Lanthier Nadeau podiums at final EWS stop 

Whistler's Melamed finishes series ninth overall

click to enlarge PHOTO COURTESY OF ENDURO WORLD SERIES - STEADY CLIMB After returning from injury, Whistler-based mountain biker Andréane Lanthier Nadeau steadily climbed through the rankings before cracking the podium at the final two races.
  • Photo courtesy of Enduro World Series
  • STEADY CLIMB After returning from injury, Whistler-based mountain biker Andréane Lanthier Nadeau steadily climbed through the rankings before cracking the podium at the final two races.

This year's Enduro World Series (EWS) ended better than it began for Whistler-based mountain biker Andréane Lanthier Nadeau.

After missing the first three races of the year due to a slow-healing wrist injury, the 25-year-old Quebec City native finished her season by landing on the podium for the second week in a row.

She took third place in the eighth and final round of the series, held in Finale Ligure, Italy on Sept. 29 and 30, with her time of 22 minutes, 15.82 seconds (22:15.83). She crossed the finish line just over 32 seconds behind winner Cecile Ravanel.

"The race in Finale was amazing. The venue is a dream, the Italian lifestyle, the beautiful piazza by the Mediterranean Sea, and the endless trails in the mountains," Lanthier Nadeau wrote in a message from Europe following the race.

Heading into the event, she was forced to draw on her only previous experience racing in Finale Ligure in 2015, after missing the series stop in both 2016 and 2017 due to injury.

"That race felt like a beating," she recalled. "It wasn't my style of tracks at the time and I felt overwhelmed by how precise your riding had to be in order to ride the technical trails. Three years later I knew my riding has evolved. I knew I could do it, but I was very nervous to see what my pace would be like compared to the rest of the field."

After finishing the first stage of the race in third despite suffering a crash on the course, Lanthier Nadeau, "knew my pace was there and that all there was left to do was to keep on pushing!"

Since beginning her season with a ninth-place finish in the cross-border race held in Austria and Slovenia as round four of the series, Lanthier Nadeau has been steadily climbing through the standings. She picked up a sixth place result in Ireland and a fourth-place finish at Crankworx Whistler before finally cracking the podium after finishing third in Aínsa-Sobrarbe, Spain on Sept. 23rd—her third podium at an EWS event since 2016.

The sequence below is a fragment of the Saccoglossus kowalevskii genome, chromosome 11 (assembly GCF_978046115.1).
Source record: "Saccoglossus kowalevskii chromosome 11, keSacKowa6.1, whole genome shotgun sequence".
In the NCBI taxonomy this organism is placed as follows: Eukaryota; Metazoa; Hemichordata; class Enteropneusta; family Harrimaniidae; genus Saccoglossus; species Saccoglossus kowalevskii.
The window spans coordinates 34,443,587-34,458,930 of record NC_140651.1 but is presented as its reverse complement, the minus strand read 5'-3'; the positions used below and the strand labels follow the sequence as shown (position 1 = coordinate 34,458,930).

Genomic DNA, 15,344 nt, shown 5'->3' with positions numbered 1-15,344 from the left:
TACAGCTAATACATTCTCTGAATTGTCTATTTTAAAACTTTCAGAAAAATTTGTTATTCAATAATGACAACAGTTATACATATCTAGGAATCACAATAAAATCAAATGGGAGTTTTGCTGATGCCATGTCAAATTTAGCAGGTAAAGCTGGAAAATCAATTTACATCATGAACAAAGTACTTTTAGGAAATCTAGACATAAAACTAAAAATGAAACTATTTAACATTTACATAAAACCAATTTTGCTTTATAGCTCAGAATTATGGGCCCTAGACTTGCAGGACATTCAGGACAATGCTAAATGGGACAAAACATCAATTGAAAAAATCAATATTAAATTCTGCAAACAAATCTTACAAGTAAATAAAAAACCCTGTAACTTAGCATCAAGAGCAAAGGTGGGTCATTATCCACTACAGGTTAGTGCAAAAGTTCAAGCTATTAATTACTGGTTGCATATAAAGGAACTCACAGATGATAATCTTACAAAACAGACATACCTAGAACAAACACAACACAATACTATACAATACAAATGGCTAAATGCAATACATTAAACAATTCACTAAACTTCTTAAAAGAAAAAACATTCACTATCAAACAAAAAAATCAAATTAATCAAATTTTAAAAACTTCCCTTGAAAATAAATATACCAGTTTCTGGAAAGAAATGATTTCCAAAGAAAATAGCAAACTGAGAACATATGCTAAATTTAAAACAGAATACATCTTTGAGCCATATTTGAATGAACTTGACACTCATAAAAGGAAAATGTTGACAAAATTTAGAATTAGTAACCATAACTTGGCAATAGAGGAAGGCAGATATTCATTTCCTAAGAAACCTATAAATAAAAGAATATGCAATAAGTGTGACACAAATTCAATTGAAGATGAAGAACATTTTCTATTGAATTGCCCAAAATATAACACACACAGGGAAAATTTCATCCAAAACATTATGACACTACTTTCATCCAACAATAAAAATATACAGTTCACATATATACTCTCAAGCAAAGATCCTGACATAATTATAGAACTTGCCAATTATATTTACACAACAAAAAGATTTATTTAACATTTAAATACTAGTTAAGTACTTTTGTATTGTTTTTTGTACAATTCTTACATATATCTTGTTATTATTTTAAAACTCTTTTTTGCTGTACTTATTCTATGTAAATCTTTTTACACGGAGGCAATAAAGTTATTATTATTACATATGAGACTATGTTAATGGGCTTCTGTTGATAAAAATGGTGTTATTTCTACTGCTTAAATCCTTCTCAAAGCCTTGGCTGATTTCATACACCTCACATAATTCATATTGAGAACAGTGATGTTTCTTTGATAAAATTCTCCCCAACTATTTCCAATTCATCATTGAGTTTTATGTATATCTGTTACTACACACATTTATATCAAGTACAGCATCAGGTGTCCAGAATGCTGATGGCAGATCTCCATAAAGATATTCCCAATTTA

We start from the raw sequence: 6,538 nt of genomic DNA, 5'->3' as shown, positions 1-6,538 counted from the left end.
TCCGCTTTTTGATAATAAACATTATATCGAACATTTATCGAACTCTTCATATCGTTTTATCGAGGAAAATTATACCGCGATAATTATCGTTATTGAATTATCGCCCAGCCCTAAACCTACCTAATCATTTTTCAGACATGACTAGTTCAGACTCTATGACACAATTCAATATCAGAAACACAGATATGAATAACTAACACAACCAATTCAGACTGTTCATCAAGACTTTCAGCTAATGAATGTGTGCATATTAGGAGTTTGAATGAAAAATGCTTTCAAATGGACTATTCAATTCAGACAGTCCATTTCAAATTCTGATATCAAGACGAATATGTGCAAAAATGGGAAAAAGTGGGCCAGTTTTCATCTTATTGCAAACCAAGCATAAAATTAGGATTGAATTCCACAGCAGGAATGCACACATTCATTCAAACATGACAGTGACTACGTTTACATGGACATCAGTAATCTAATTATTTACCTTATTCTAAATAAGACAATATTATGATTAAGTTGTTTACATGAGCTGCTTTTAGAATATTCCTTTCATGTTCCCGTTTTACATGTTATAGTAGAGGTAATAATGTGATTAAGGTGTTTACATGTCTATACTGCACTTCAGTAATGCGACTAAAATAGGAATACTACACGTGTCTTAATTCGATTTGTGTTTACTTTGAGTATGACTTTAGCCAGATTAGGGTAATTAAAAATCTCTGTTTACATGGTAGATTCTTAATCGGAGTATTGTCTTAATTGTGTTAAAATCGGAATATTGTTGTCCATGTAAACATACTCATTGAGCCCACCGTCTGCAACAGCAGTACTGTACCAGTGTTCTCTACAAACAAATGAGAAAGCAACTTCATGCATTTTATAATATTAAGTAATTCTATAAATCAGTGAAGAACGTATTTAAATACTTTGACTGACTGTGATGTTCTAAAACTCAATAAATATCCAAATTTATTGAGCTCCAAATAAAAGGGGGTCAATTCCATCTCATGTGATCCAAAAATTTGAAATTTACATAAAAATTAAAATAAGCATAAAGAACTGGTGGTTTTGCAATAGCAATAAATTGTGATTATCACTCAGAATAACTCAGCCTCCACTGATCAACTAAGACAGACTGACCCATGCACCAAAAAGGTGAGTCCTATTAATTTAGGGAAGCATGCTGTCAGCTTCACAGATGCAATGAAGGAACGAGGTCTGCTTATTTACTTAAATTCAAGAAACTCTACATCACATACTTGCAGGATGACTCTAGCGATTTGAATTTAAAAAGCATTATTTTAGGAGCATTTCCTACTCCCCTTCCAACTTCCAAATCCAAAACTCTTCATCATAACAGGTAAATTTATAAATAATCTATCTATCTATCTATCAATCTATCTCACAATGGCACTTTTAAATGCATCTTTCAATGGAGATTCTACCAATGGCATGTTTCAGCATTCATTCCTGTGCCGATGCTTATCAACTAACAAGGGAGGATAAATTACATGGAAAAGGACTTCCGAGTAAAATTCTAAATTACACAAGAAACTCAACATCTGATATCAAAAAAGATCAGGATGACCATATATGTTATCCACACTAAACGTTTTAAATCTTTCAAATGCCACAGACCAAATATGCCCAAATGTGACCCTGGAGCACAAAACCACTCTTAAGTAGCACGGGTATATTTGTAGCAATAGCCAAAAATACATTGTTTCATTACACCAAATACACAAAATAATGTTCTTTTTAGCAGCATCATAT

Since beginning this season, "All I've wanted is to put my injuries behind me and feel free to ride my bike. Every race I had been getting closer to that and in Whistler was the first time I felt like myself on a bike again," she said.

Lanthier Nadeau finished 11th in the series' final rankings. This year's EWS pro women's field ended with a one-two punch for France: Ravanel, who was undefeated this year, came out on top in the overall standings, while Isabeau Courdurier followed in second—the same result she claimed during each of the series' eight races. Britain's Katy Winton took third overall.

Despite claiming five top-10 finishes, Lanthier Nadeau knew it would be difficult to crack the overall top 10 heading into her final event. "Looking at my improvements over the five rounds I competed in I am super happy and I can't wait to have a shot for (a) good overall (result) next year," she explained.

Lanthier Nadeau's Rocky Mountain / Race Face teammates were the top Canadians in the final round's men's division, as well. Whistler's Jesse Melamed placed eighth in Finale Ligure, while Squamish's Remi Gauvin followed close behind in 12th position. The consistent results also earned the trio a win in the eighth round's team standings.

Despite missing two rounds due to injury, Melamed was able to sneak into the top 10 in the overall EWS standings, finishing the season in ninth place. Gauvin followed in 12th. Australia's Sam Hill took the overall win this season, followed by French riders Damien Oton and Florian Nicolai, in second and third, respectively.

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